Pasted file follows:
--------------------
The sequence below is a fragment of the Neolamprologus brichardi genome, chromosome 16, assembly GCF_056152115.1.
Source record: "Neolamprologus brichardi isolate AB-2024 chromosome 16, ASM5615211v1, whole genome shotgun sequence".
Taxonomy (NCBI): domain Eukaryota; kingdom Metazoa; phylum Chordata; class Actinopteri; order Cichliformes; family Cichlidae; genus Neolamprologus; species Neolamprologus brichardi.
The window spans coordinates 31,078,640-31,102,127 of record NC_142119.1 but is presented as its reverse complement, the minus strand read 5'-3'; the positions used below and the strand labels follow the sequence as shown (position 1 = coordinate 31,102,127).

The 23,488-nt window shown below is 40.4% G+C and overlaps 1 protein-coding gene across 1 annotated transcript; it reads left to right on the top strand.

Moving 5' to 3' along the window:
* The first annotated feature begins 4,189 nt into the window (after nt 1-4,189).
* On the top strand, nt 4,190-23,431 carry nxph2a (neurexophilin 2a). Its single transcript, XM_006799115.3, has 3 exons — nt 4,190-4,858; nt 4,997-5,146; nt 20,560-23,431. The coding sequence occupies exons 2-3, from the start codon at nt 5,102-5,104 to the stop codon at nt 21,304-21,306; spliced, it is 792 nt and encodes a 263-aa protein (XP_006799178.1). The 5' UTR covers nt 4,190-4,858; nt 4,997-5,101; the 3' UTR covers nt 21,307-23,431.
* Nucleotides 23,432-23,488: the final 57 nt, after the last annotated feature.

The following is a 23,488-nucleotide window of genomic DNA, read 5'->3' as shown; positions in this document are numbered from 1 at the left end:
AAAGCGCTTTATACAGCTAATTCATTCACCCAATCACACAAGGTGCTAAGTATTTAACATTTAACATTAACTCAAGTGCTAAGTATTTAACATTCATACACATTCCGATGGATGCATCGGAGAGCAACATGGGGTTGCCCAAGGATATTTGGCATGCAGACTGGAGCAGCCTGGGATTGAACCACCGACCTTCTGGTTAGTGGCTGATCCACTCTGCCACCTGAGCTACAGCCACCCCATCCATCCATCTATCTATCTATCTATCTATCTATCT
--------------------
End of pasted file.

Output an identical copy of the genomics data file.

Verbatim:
The sequence below is a fragment of the Neolamprologus brichardi genome, chromosome 16, assembly GCF_056152115.1.
Source record: "Neolamprologus brichardi isolate AB-2024 chromosome 16, ASM5615211v1, whole genome shotgun sequence".
Taxonomy (NCBI): domain Eukaryota; kingdom Metazoa; phylum Chordata; class Actinopteri; order Cichliformes; family Cichlidae; genus Neolamprologus; species Neolamprologus brichardi.
The window spans coordinates 31,078,640-31,102,127 of record NC_142119.1 but is presented as its reverse complement, the minus strand read 5'-3'; the positions used below and the strand labels follow the sequence as shown (position 1 = coordinate 31,102,127).

The 23,488-nt window shown below is 40.4% G+C and overlaps 1 protein-coding gene across 1 annotated transcript; it reads left to right on the top strand.

Moving 5' to 3' along the window:
* The first annotated feature begins 4,189 nt into the window (after nt 1-4,189).
* On the top strand, nt 4,190-23,431 carry nxph2a (neurexophilin 2a). Its single transcript, XM_006799115.3, has 3 exons — nt 4,190-4,858; nt 4,997-5,146; nt 20,560-23,431. The coding sequence occupies exons 2-3, from the start codon at nt 5,102-5,104 to the stop codon at nt 21,304-21,306; spliced, it is 792 nt and encodes a 263-aa protein (XP_006799178.1). The 5' UTR covers nt 4,190-4,858; nt 4,997-5,101; the 3' UTR covers nt 21,307-23,431.
* Nucleotides 23,432-23,488: the final 57 nt, after the last annotated feature.

The following is a 23,488-nucleotide window of genomic DNA, read 5'->3' as shown; positions in this document are numbered from 1 at the left end:
AAAGCGCTTTATACAGCTAATTCATTCACCCAATCACACAAGGTGCTAAGTATTTAACATTTAACATTAACTCAAGTGCTAAGTATTTAACATTCATACACATTCCGATGGATGCATCGGAGAGCAACATGGGGTTGCCCAAGGATATTTGGCATGCAGACTGGAGCAGCCTGGGATTGAACCACCGACCTTCTGGTTAGTGGCTGATCCACTCTGCCACCTGAGCTACAGCCACCCCATCCATCCATCTATCTATCTATCTATCTATCTATCT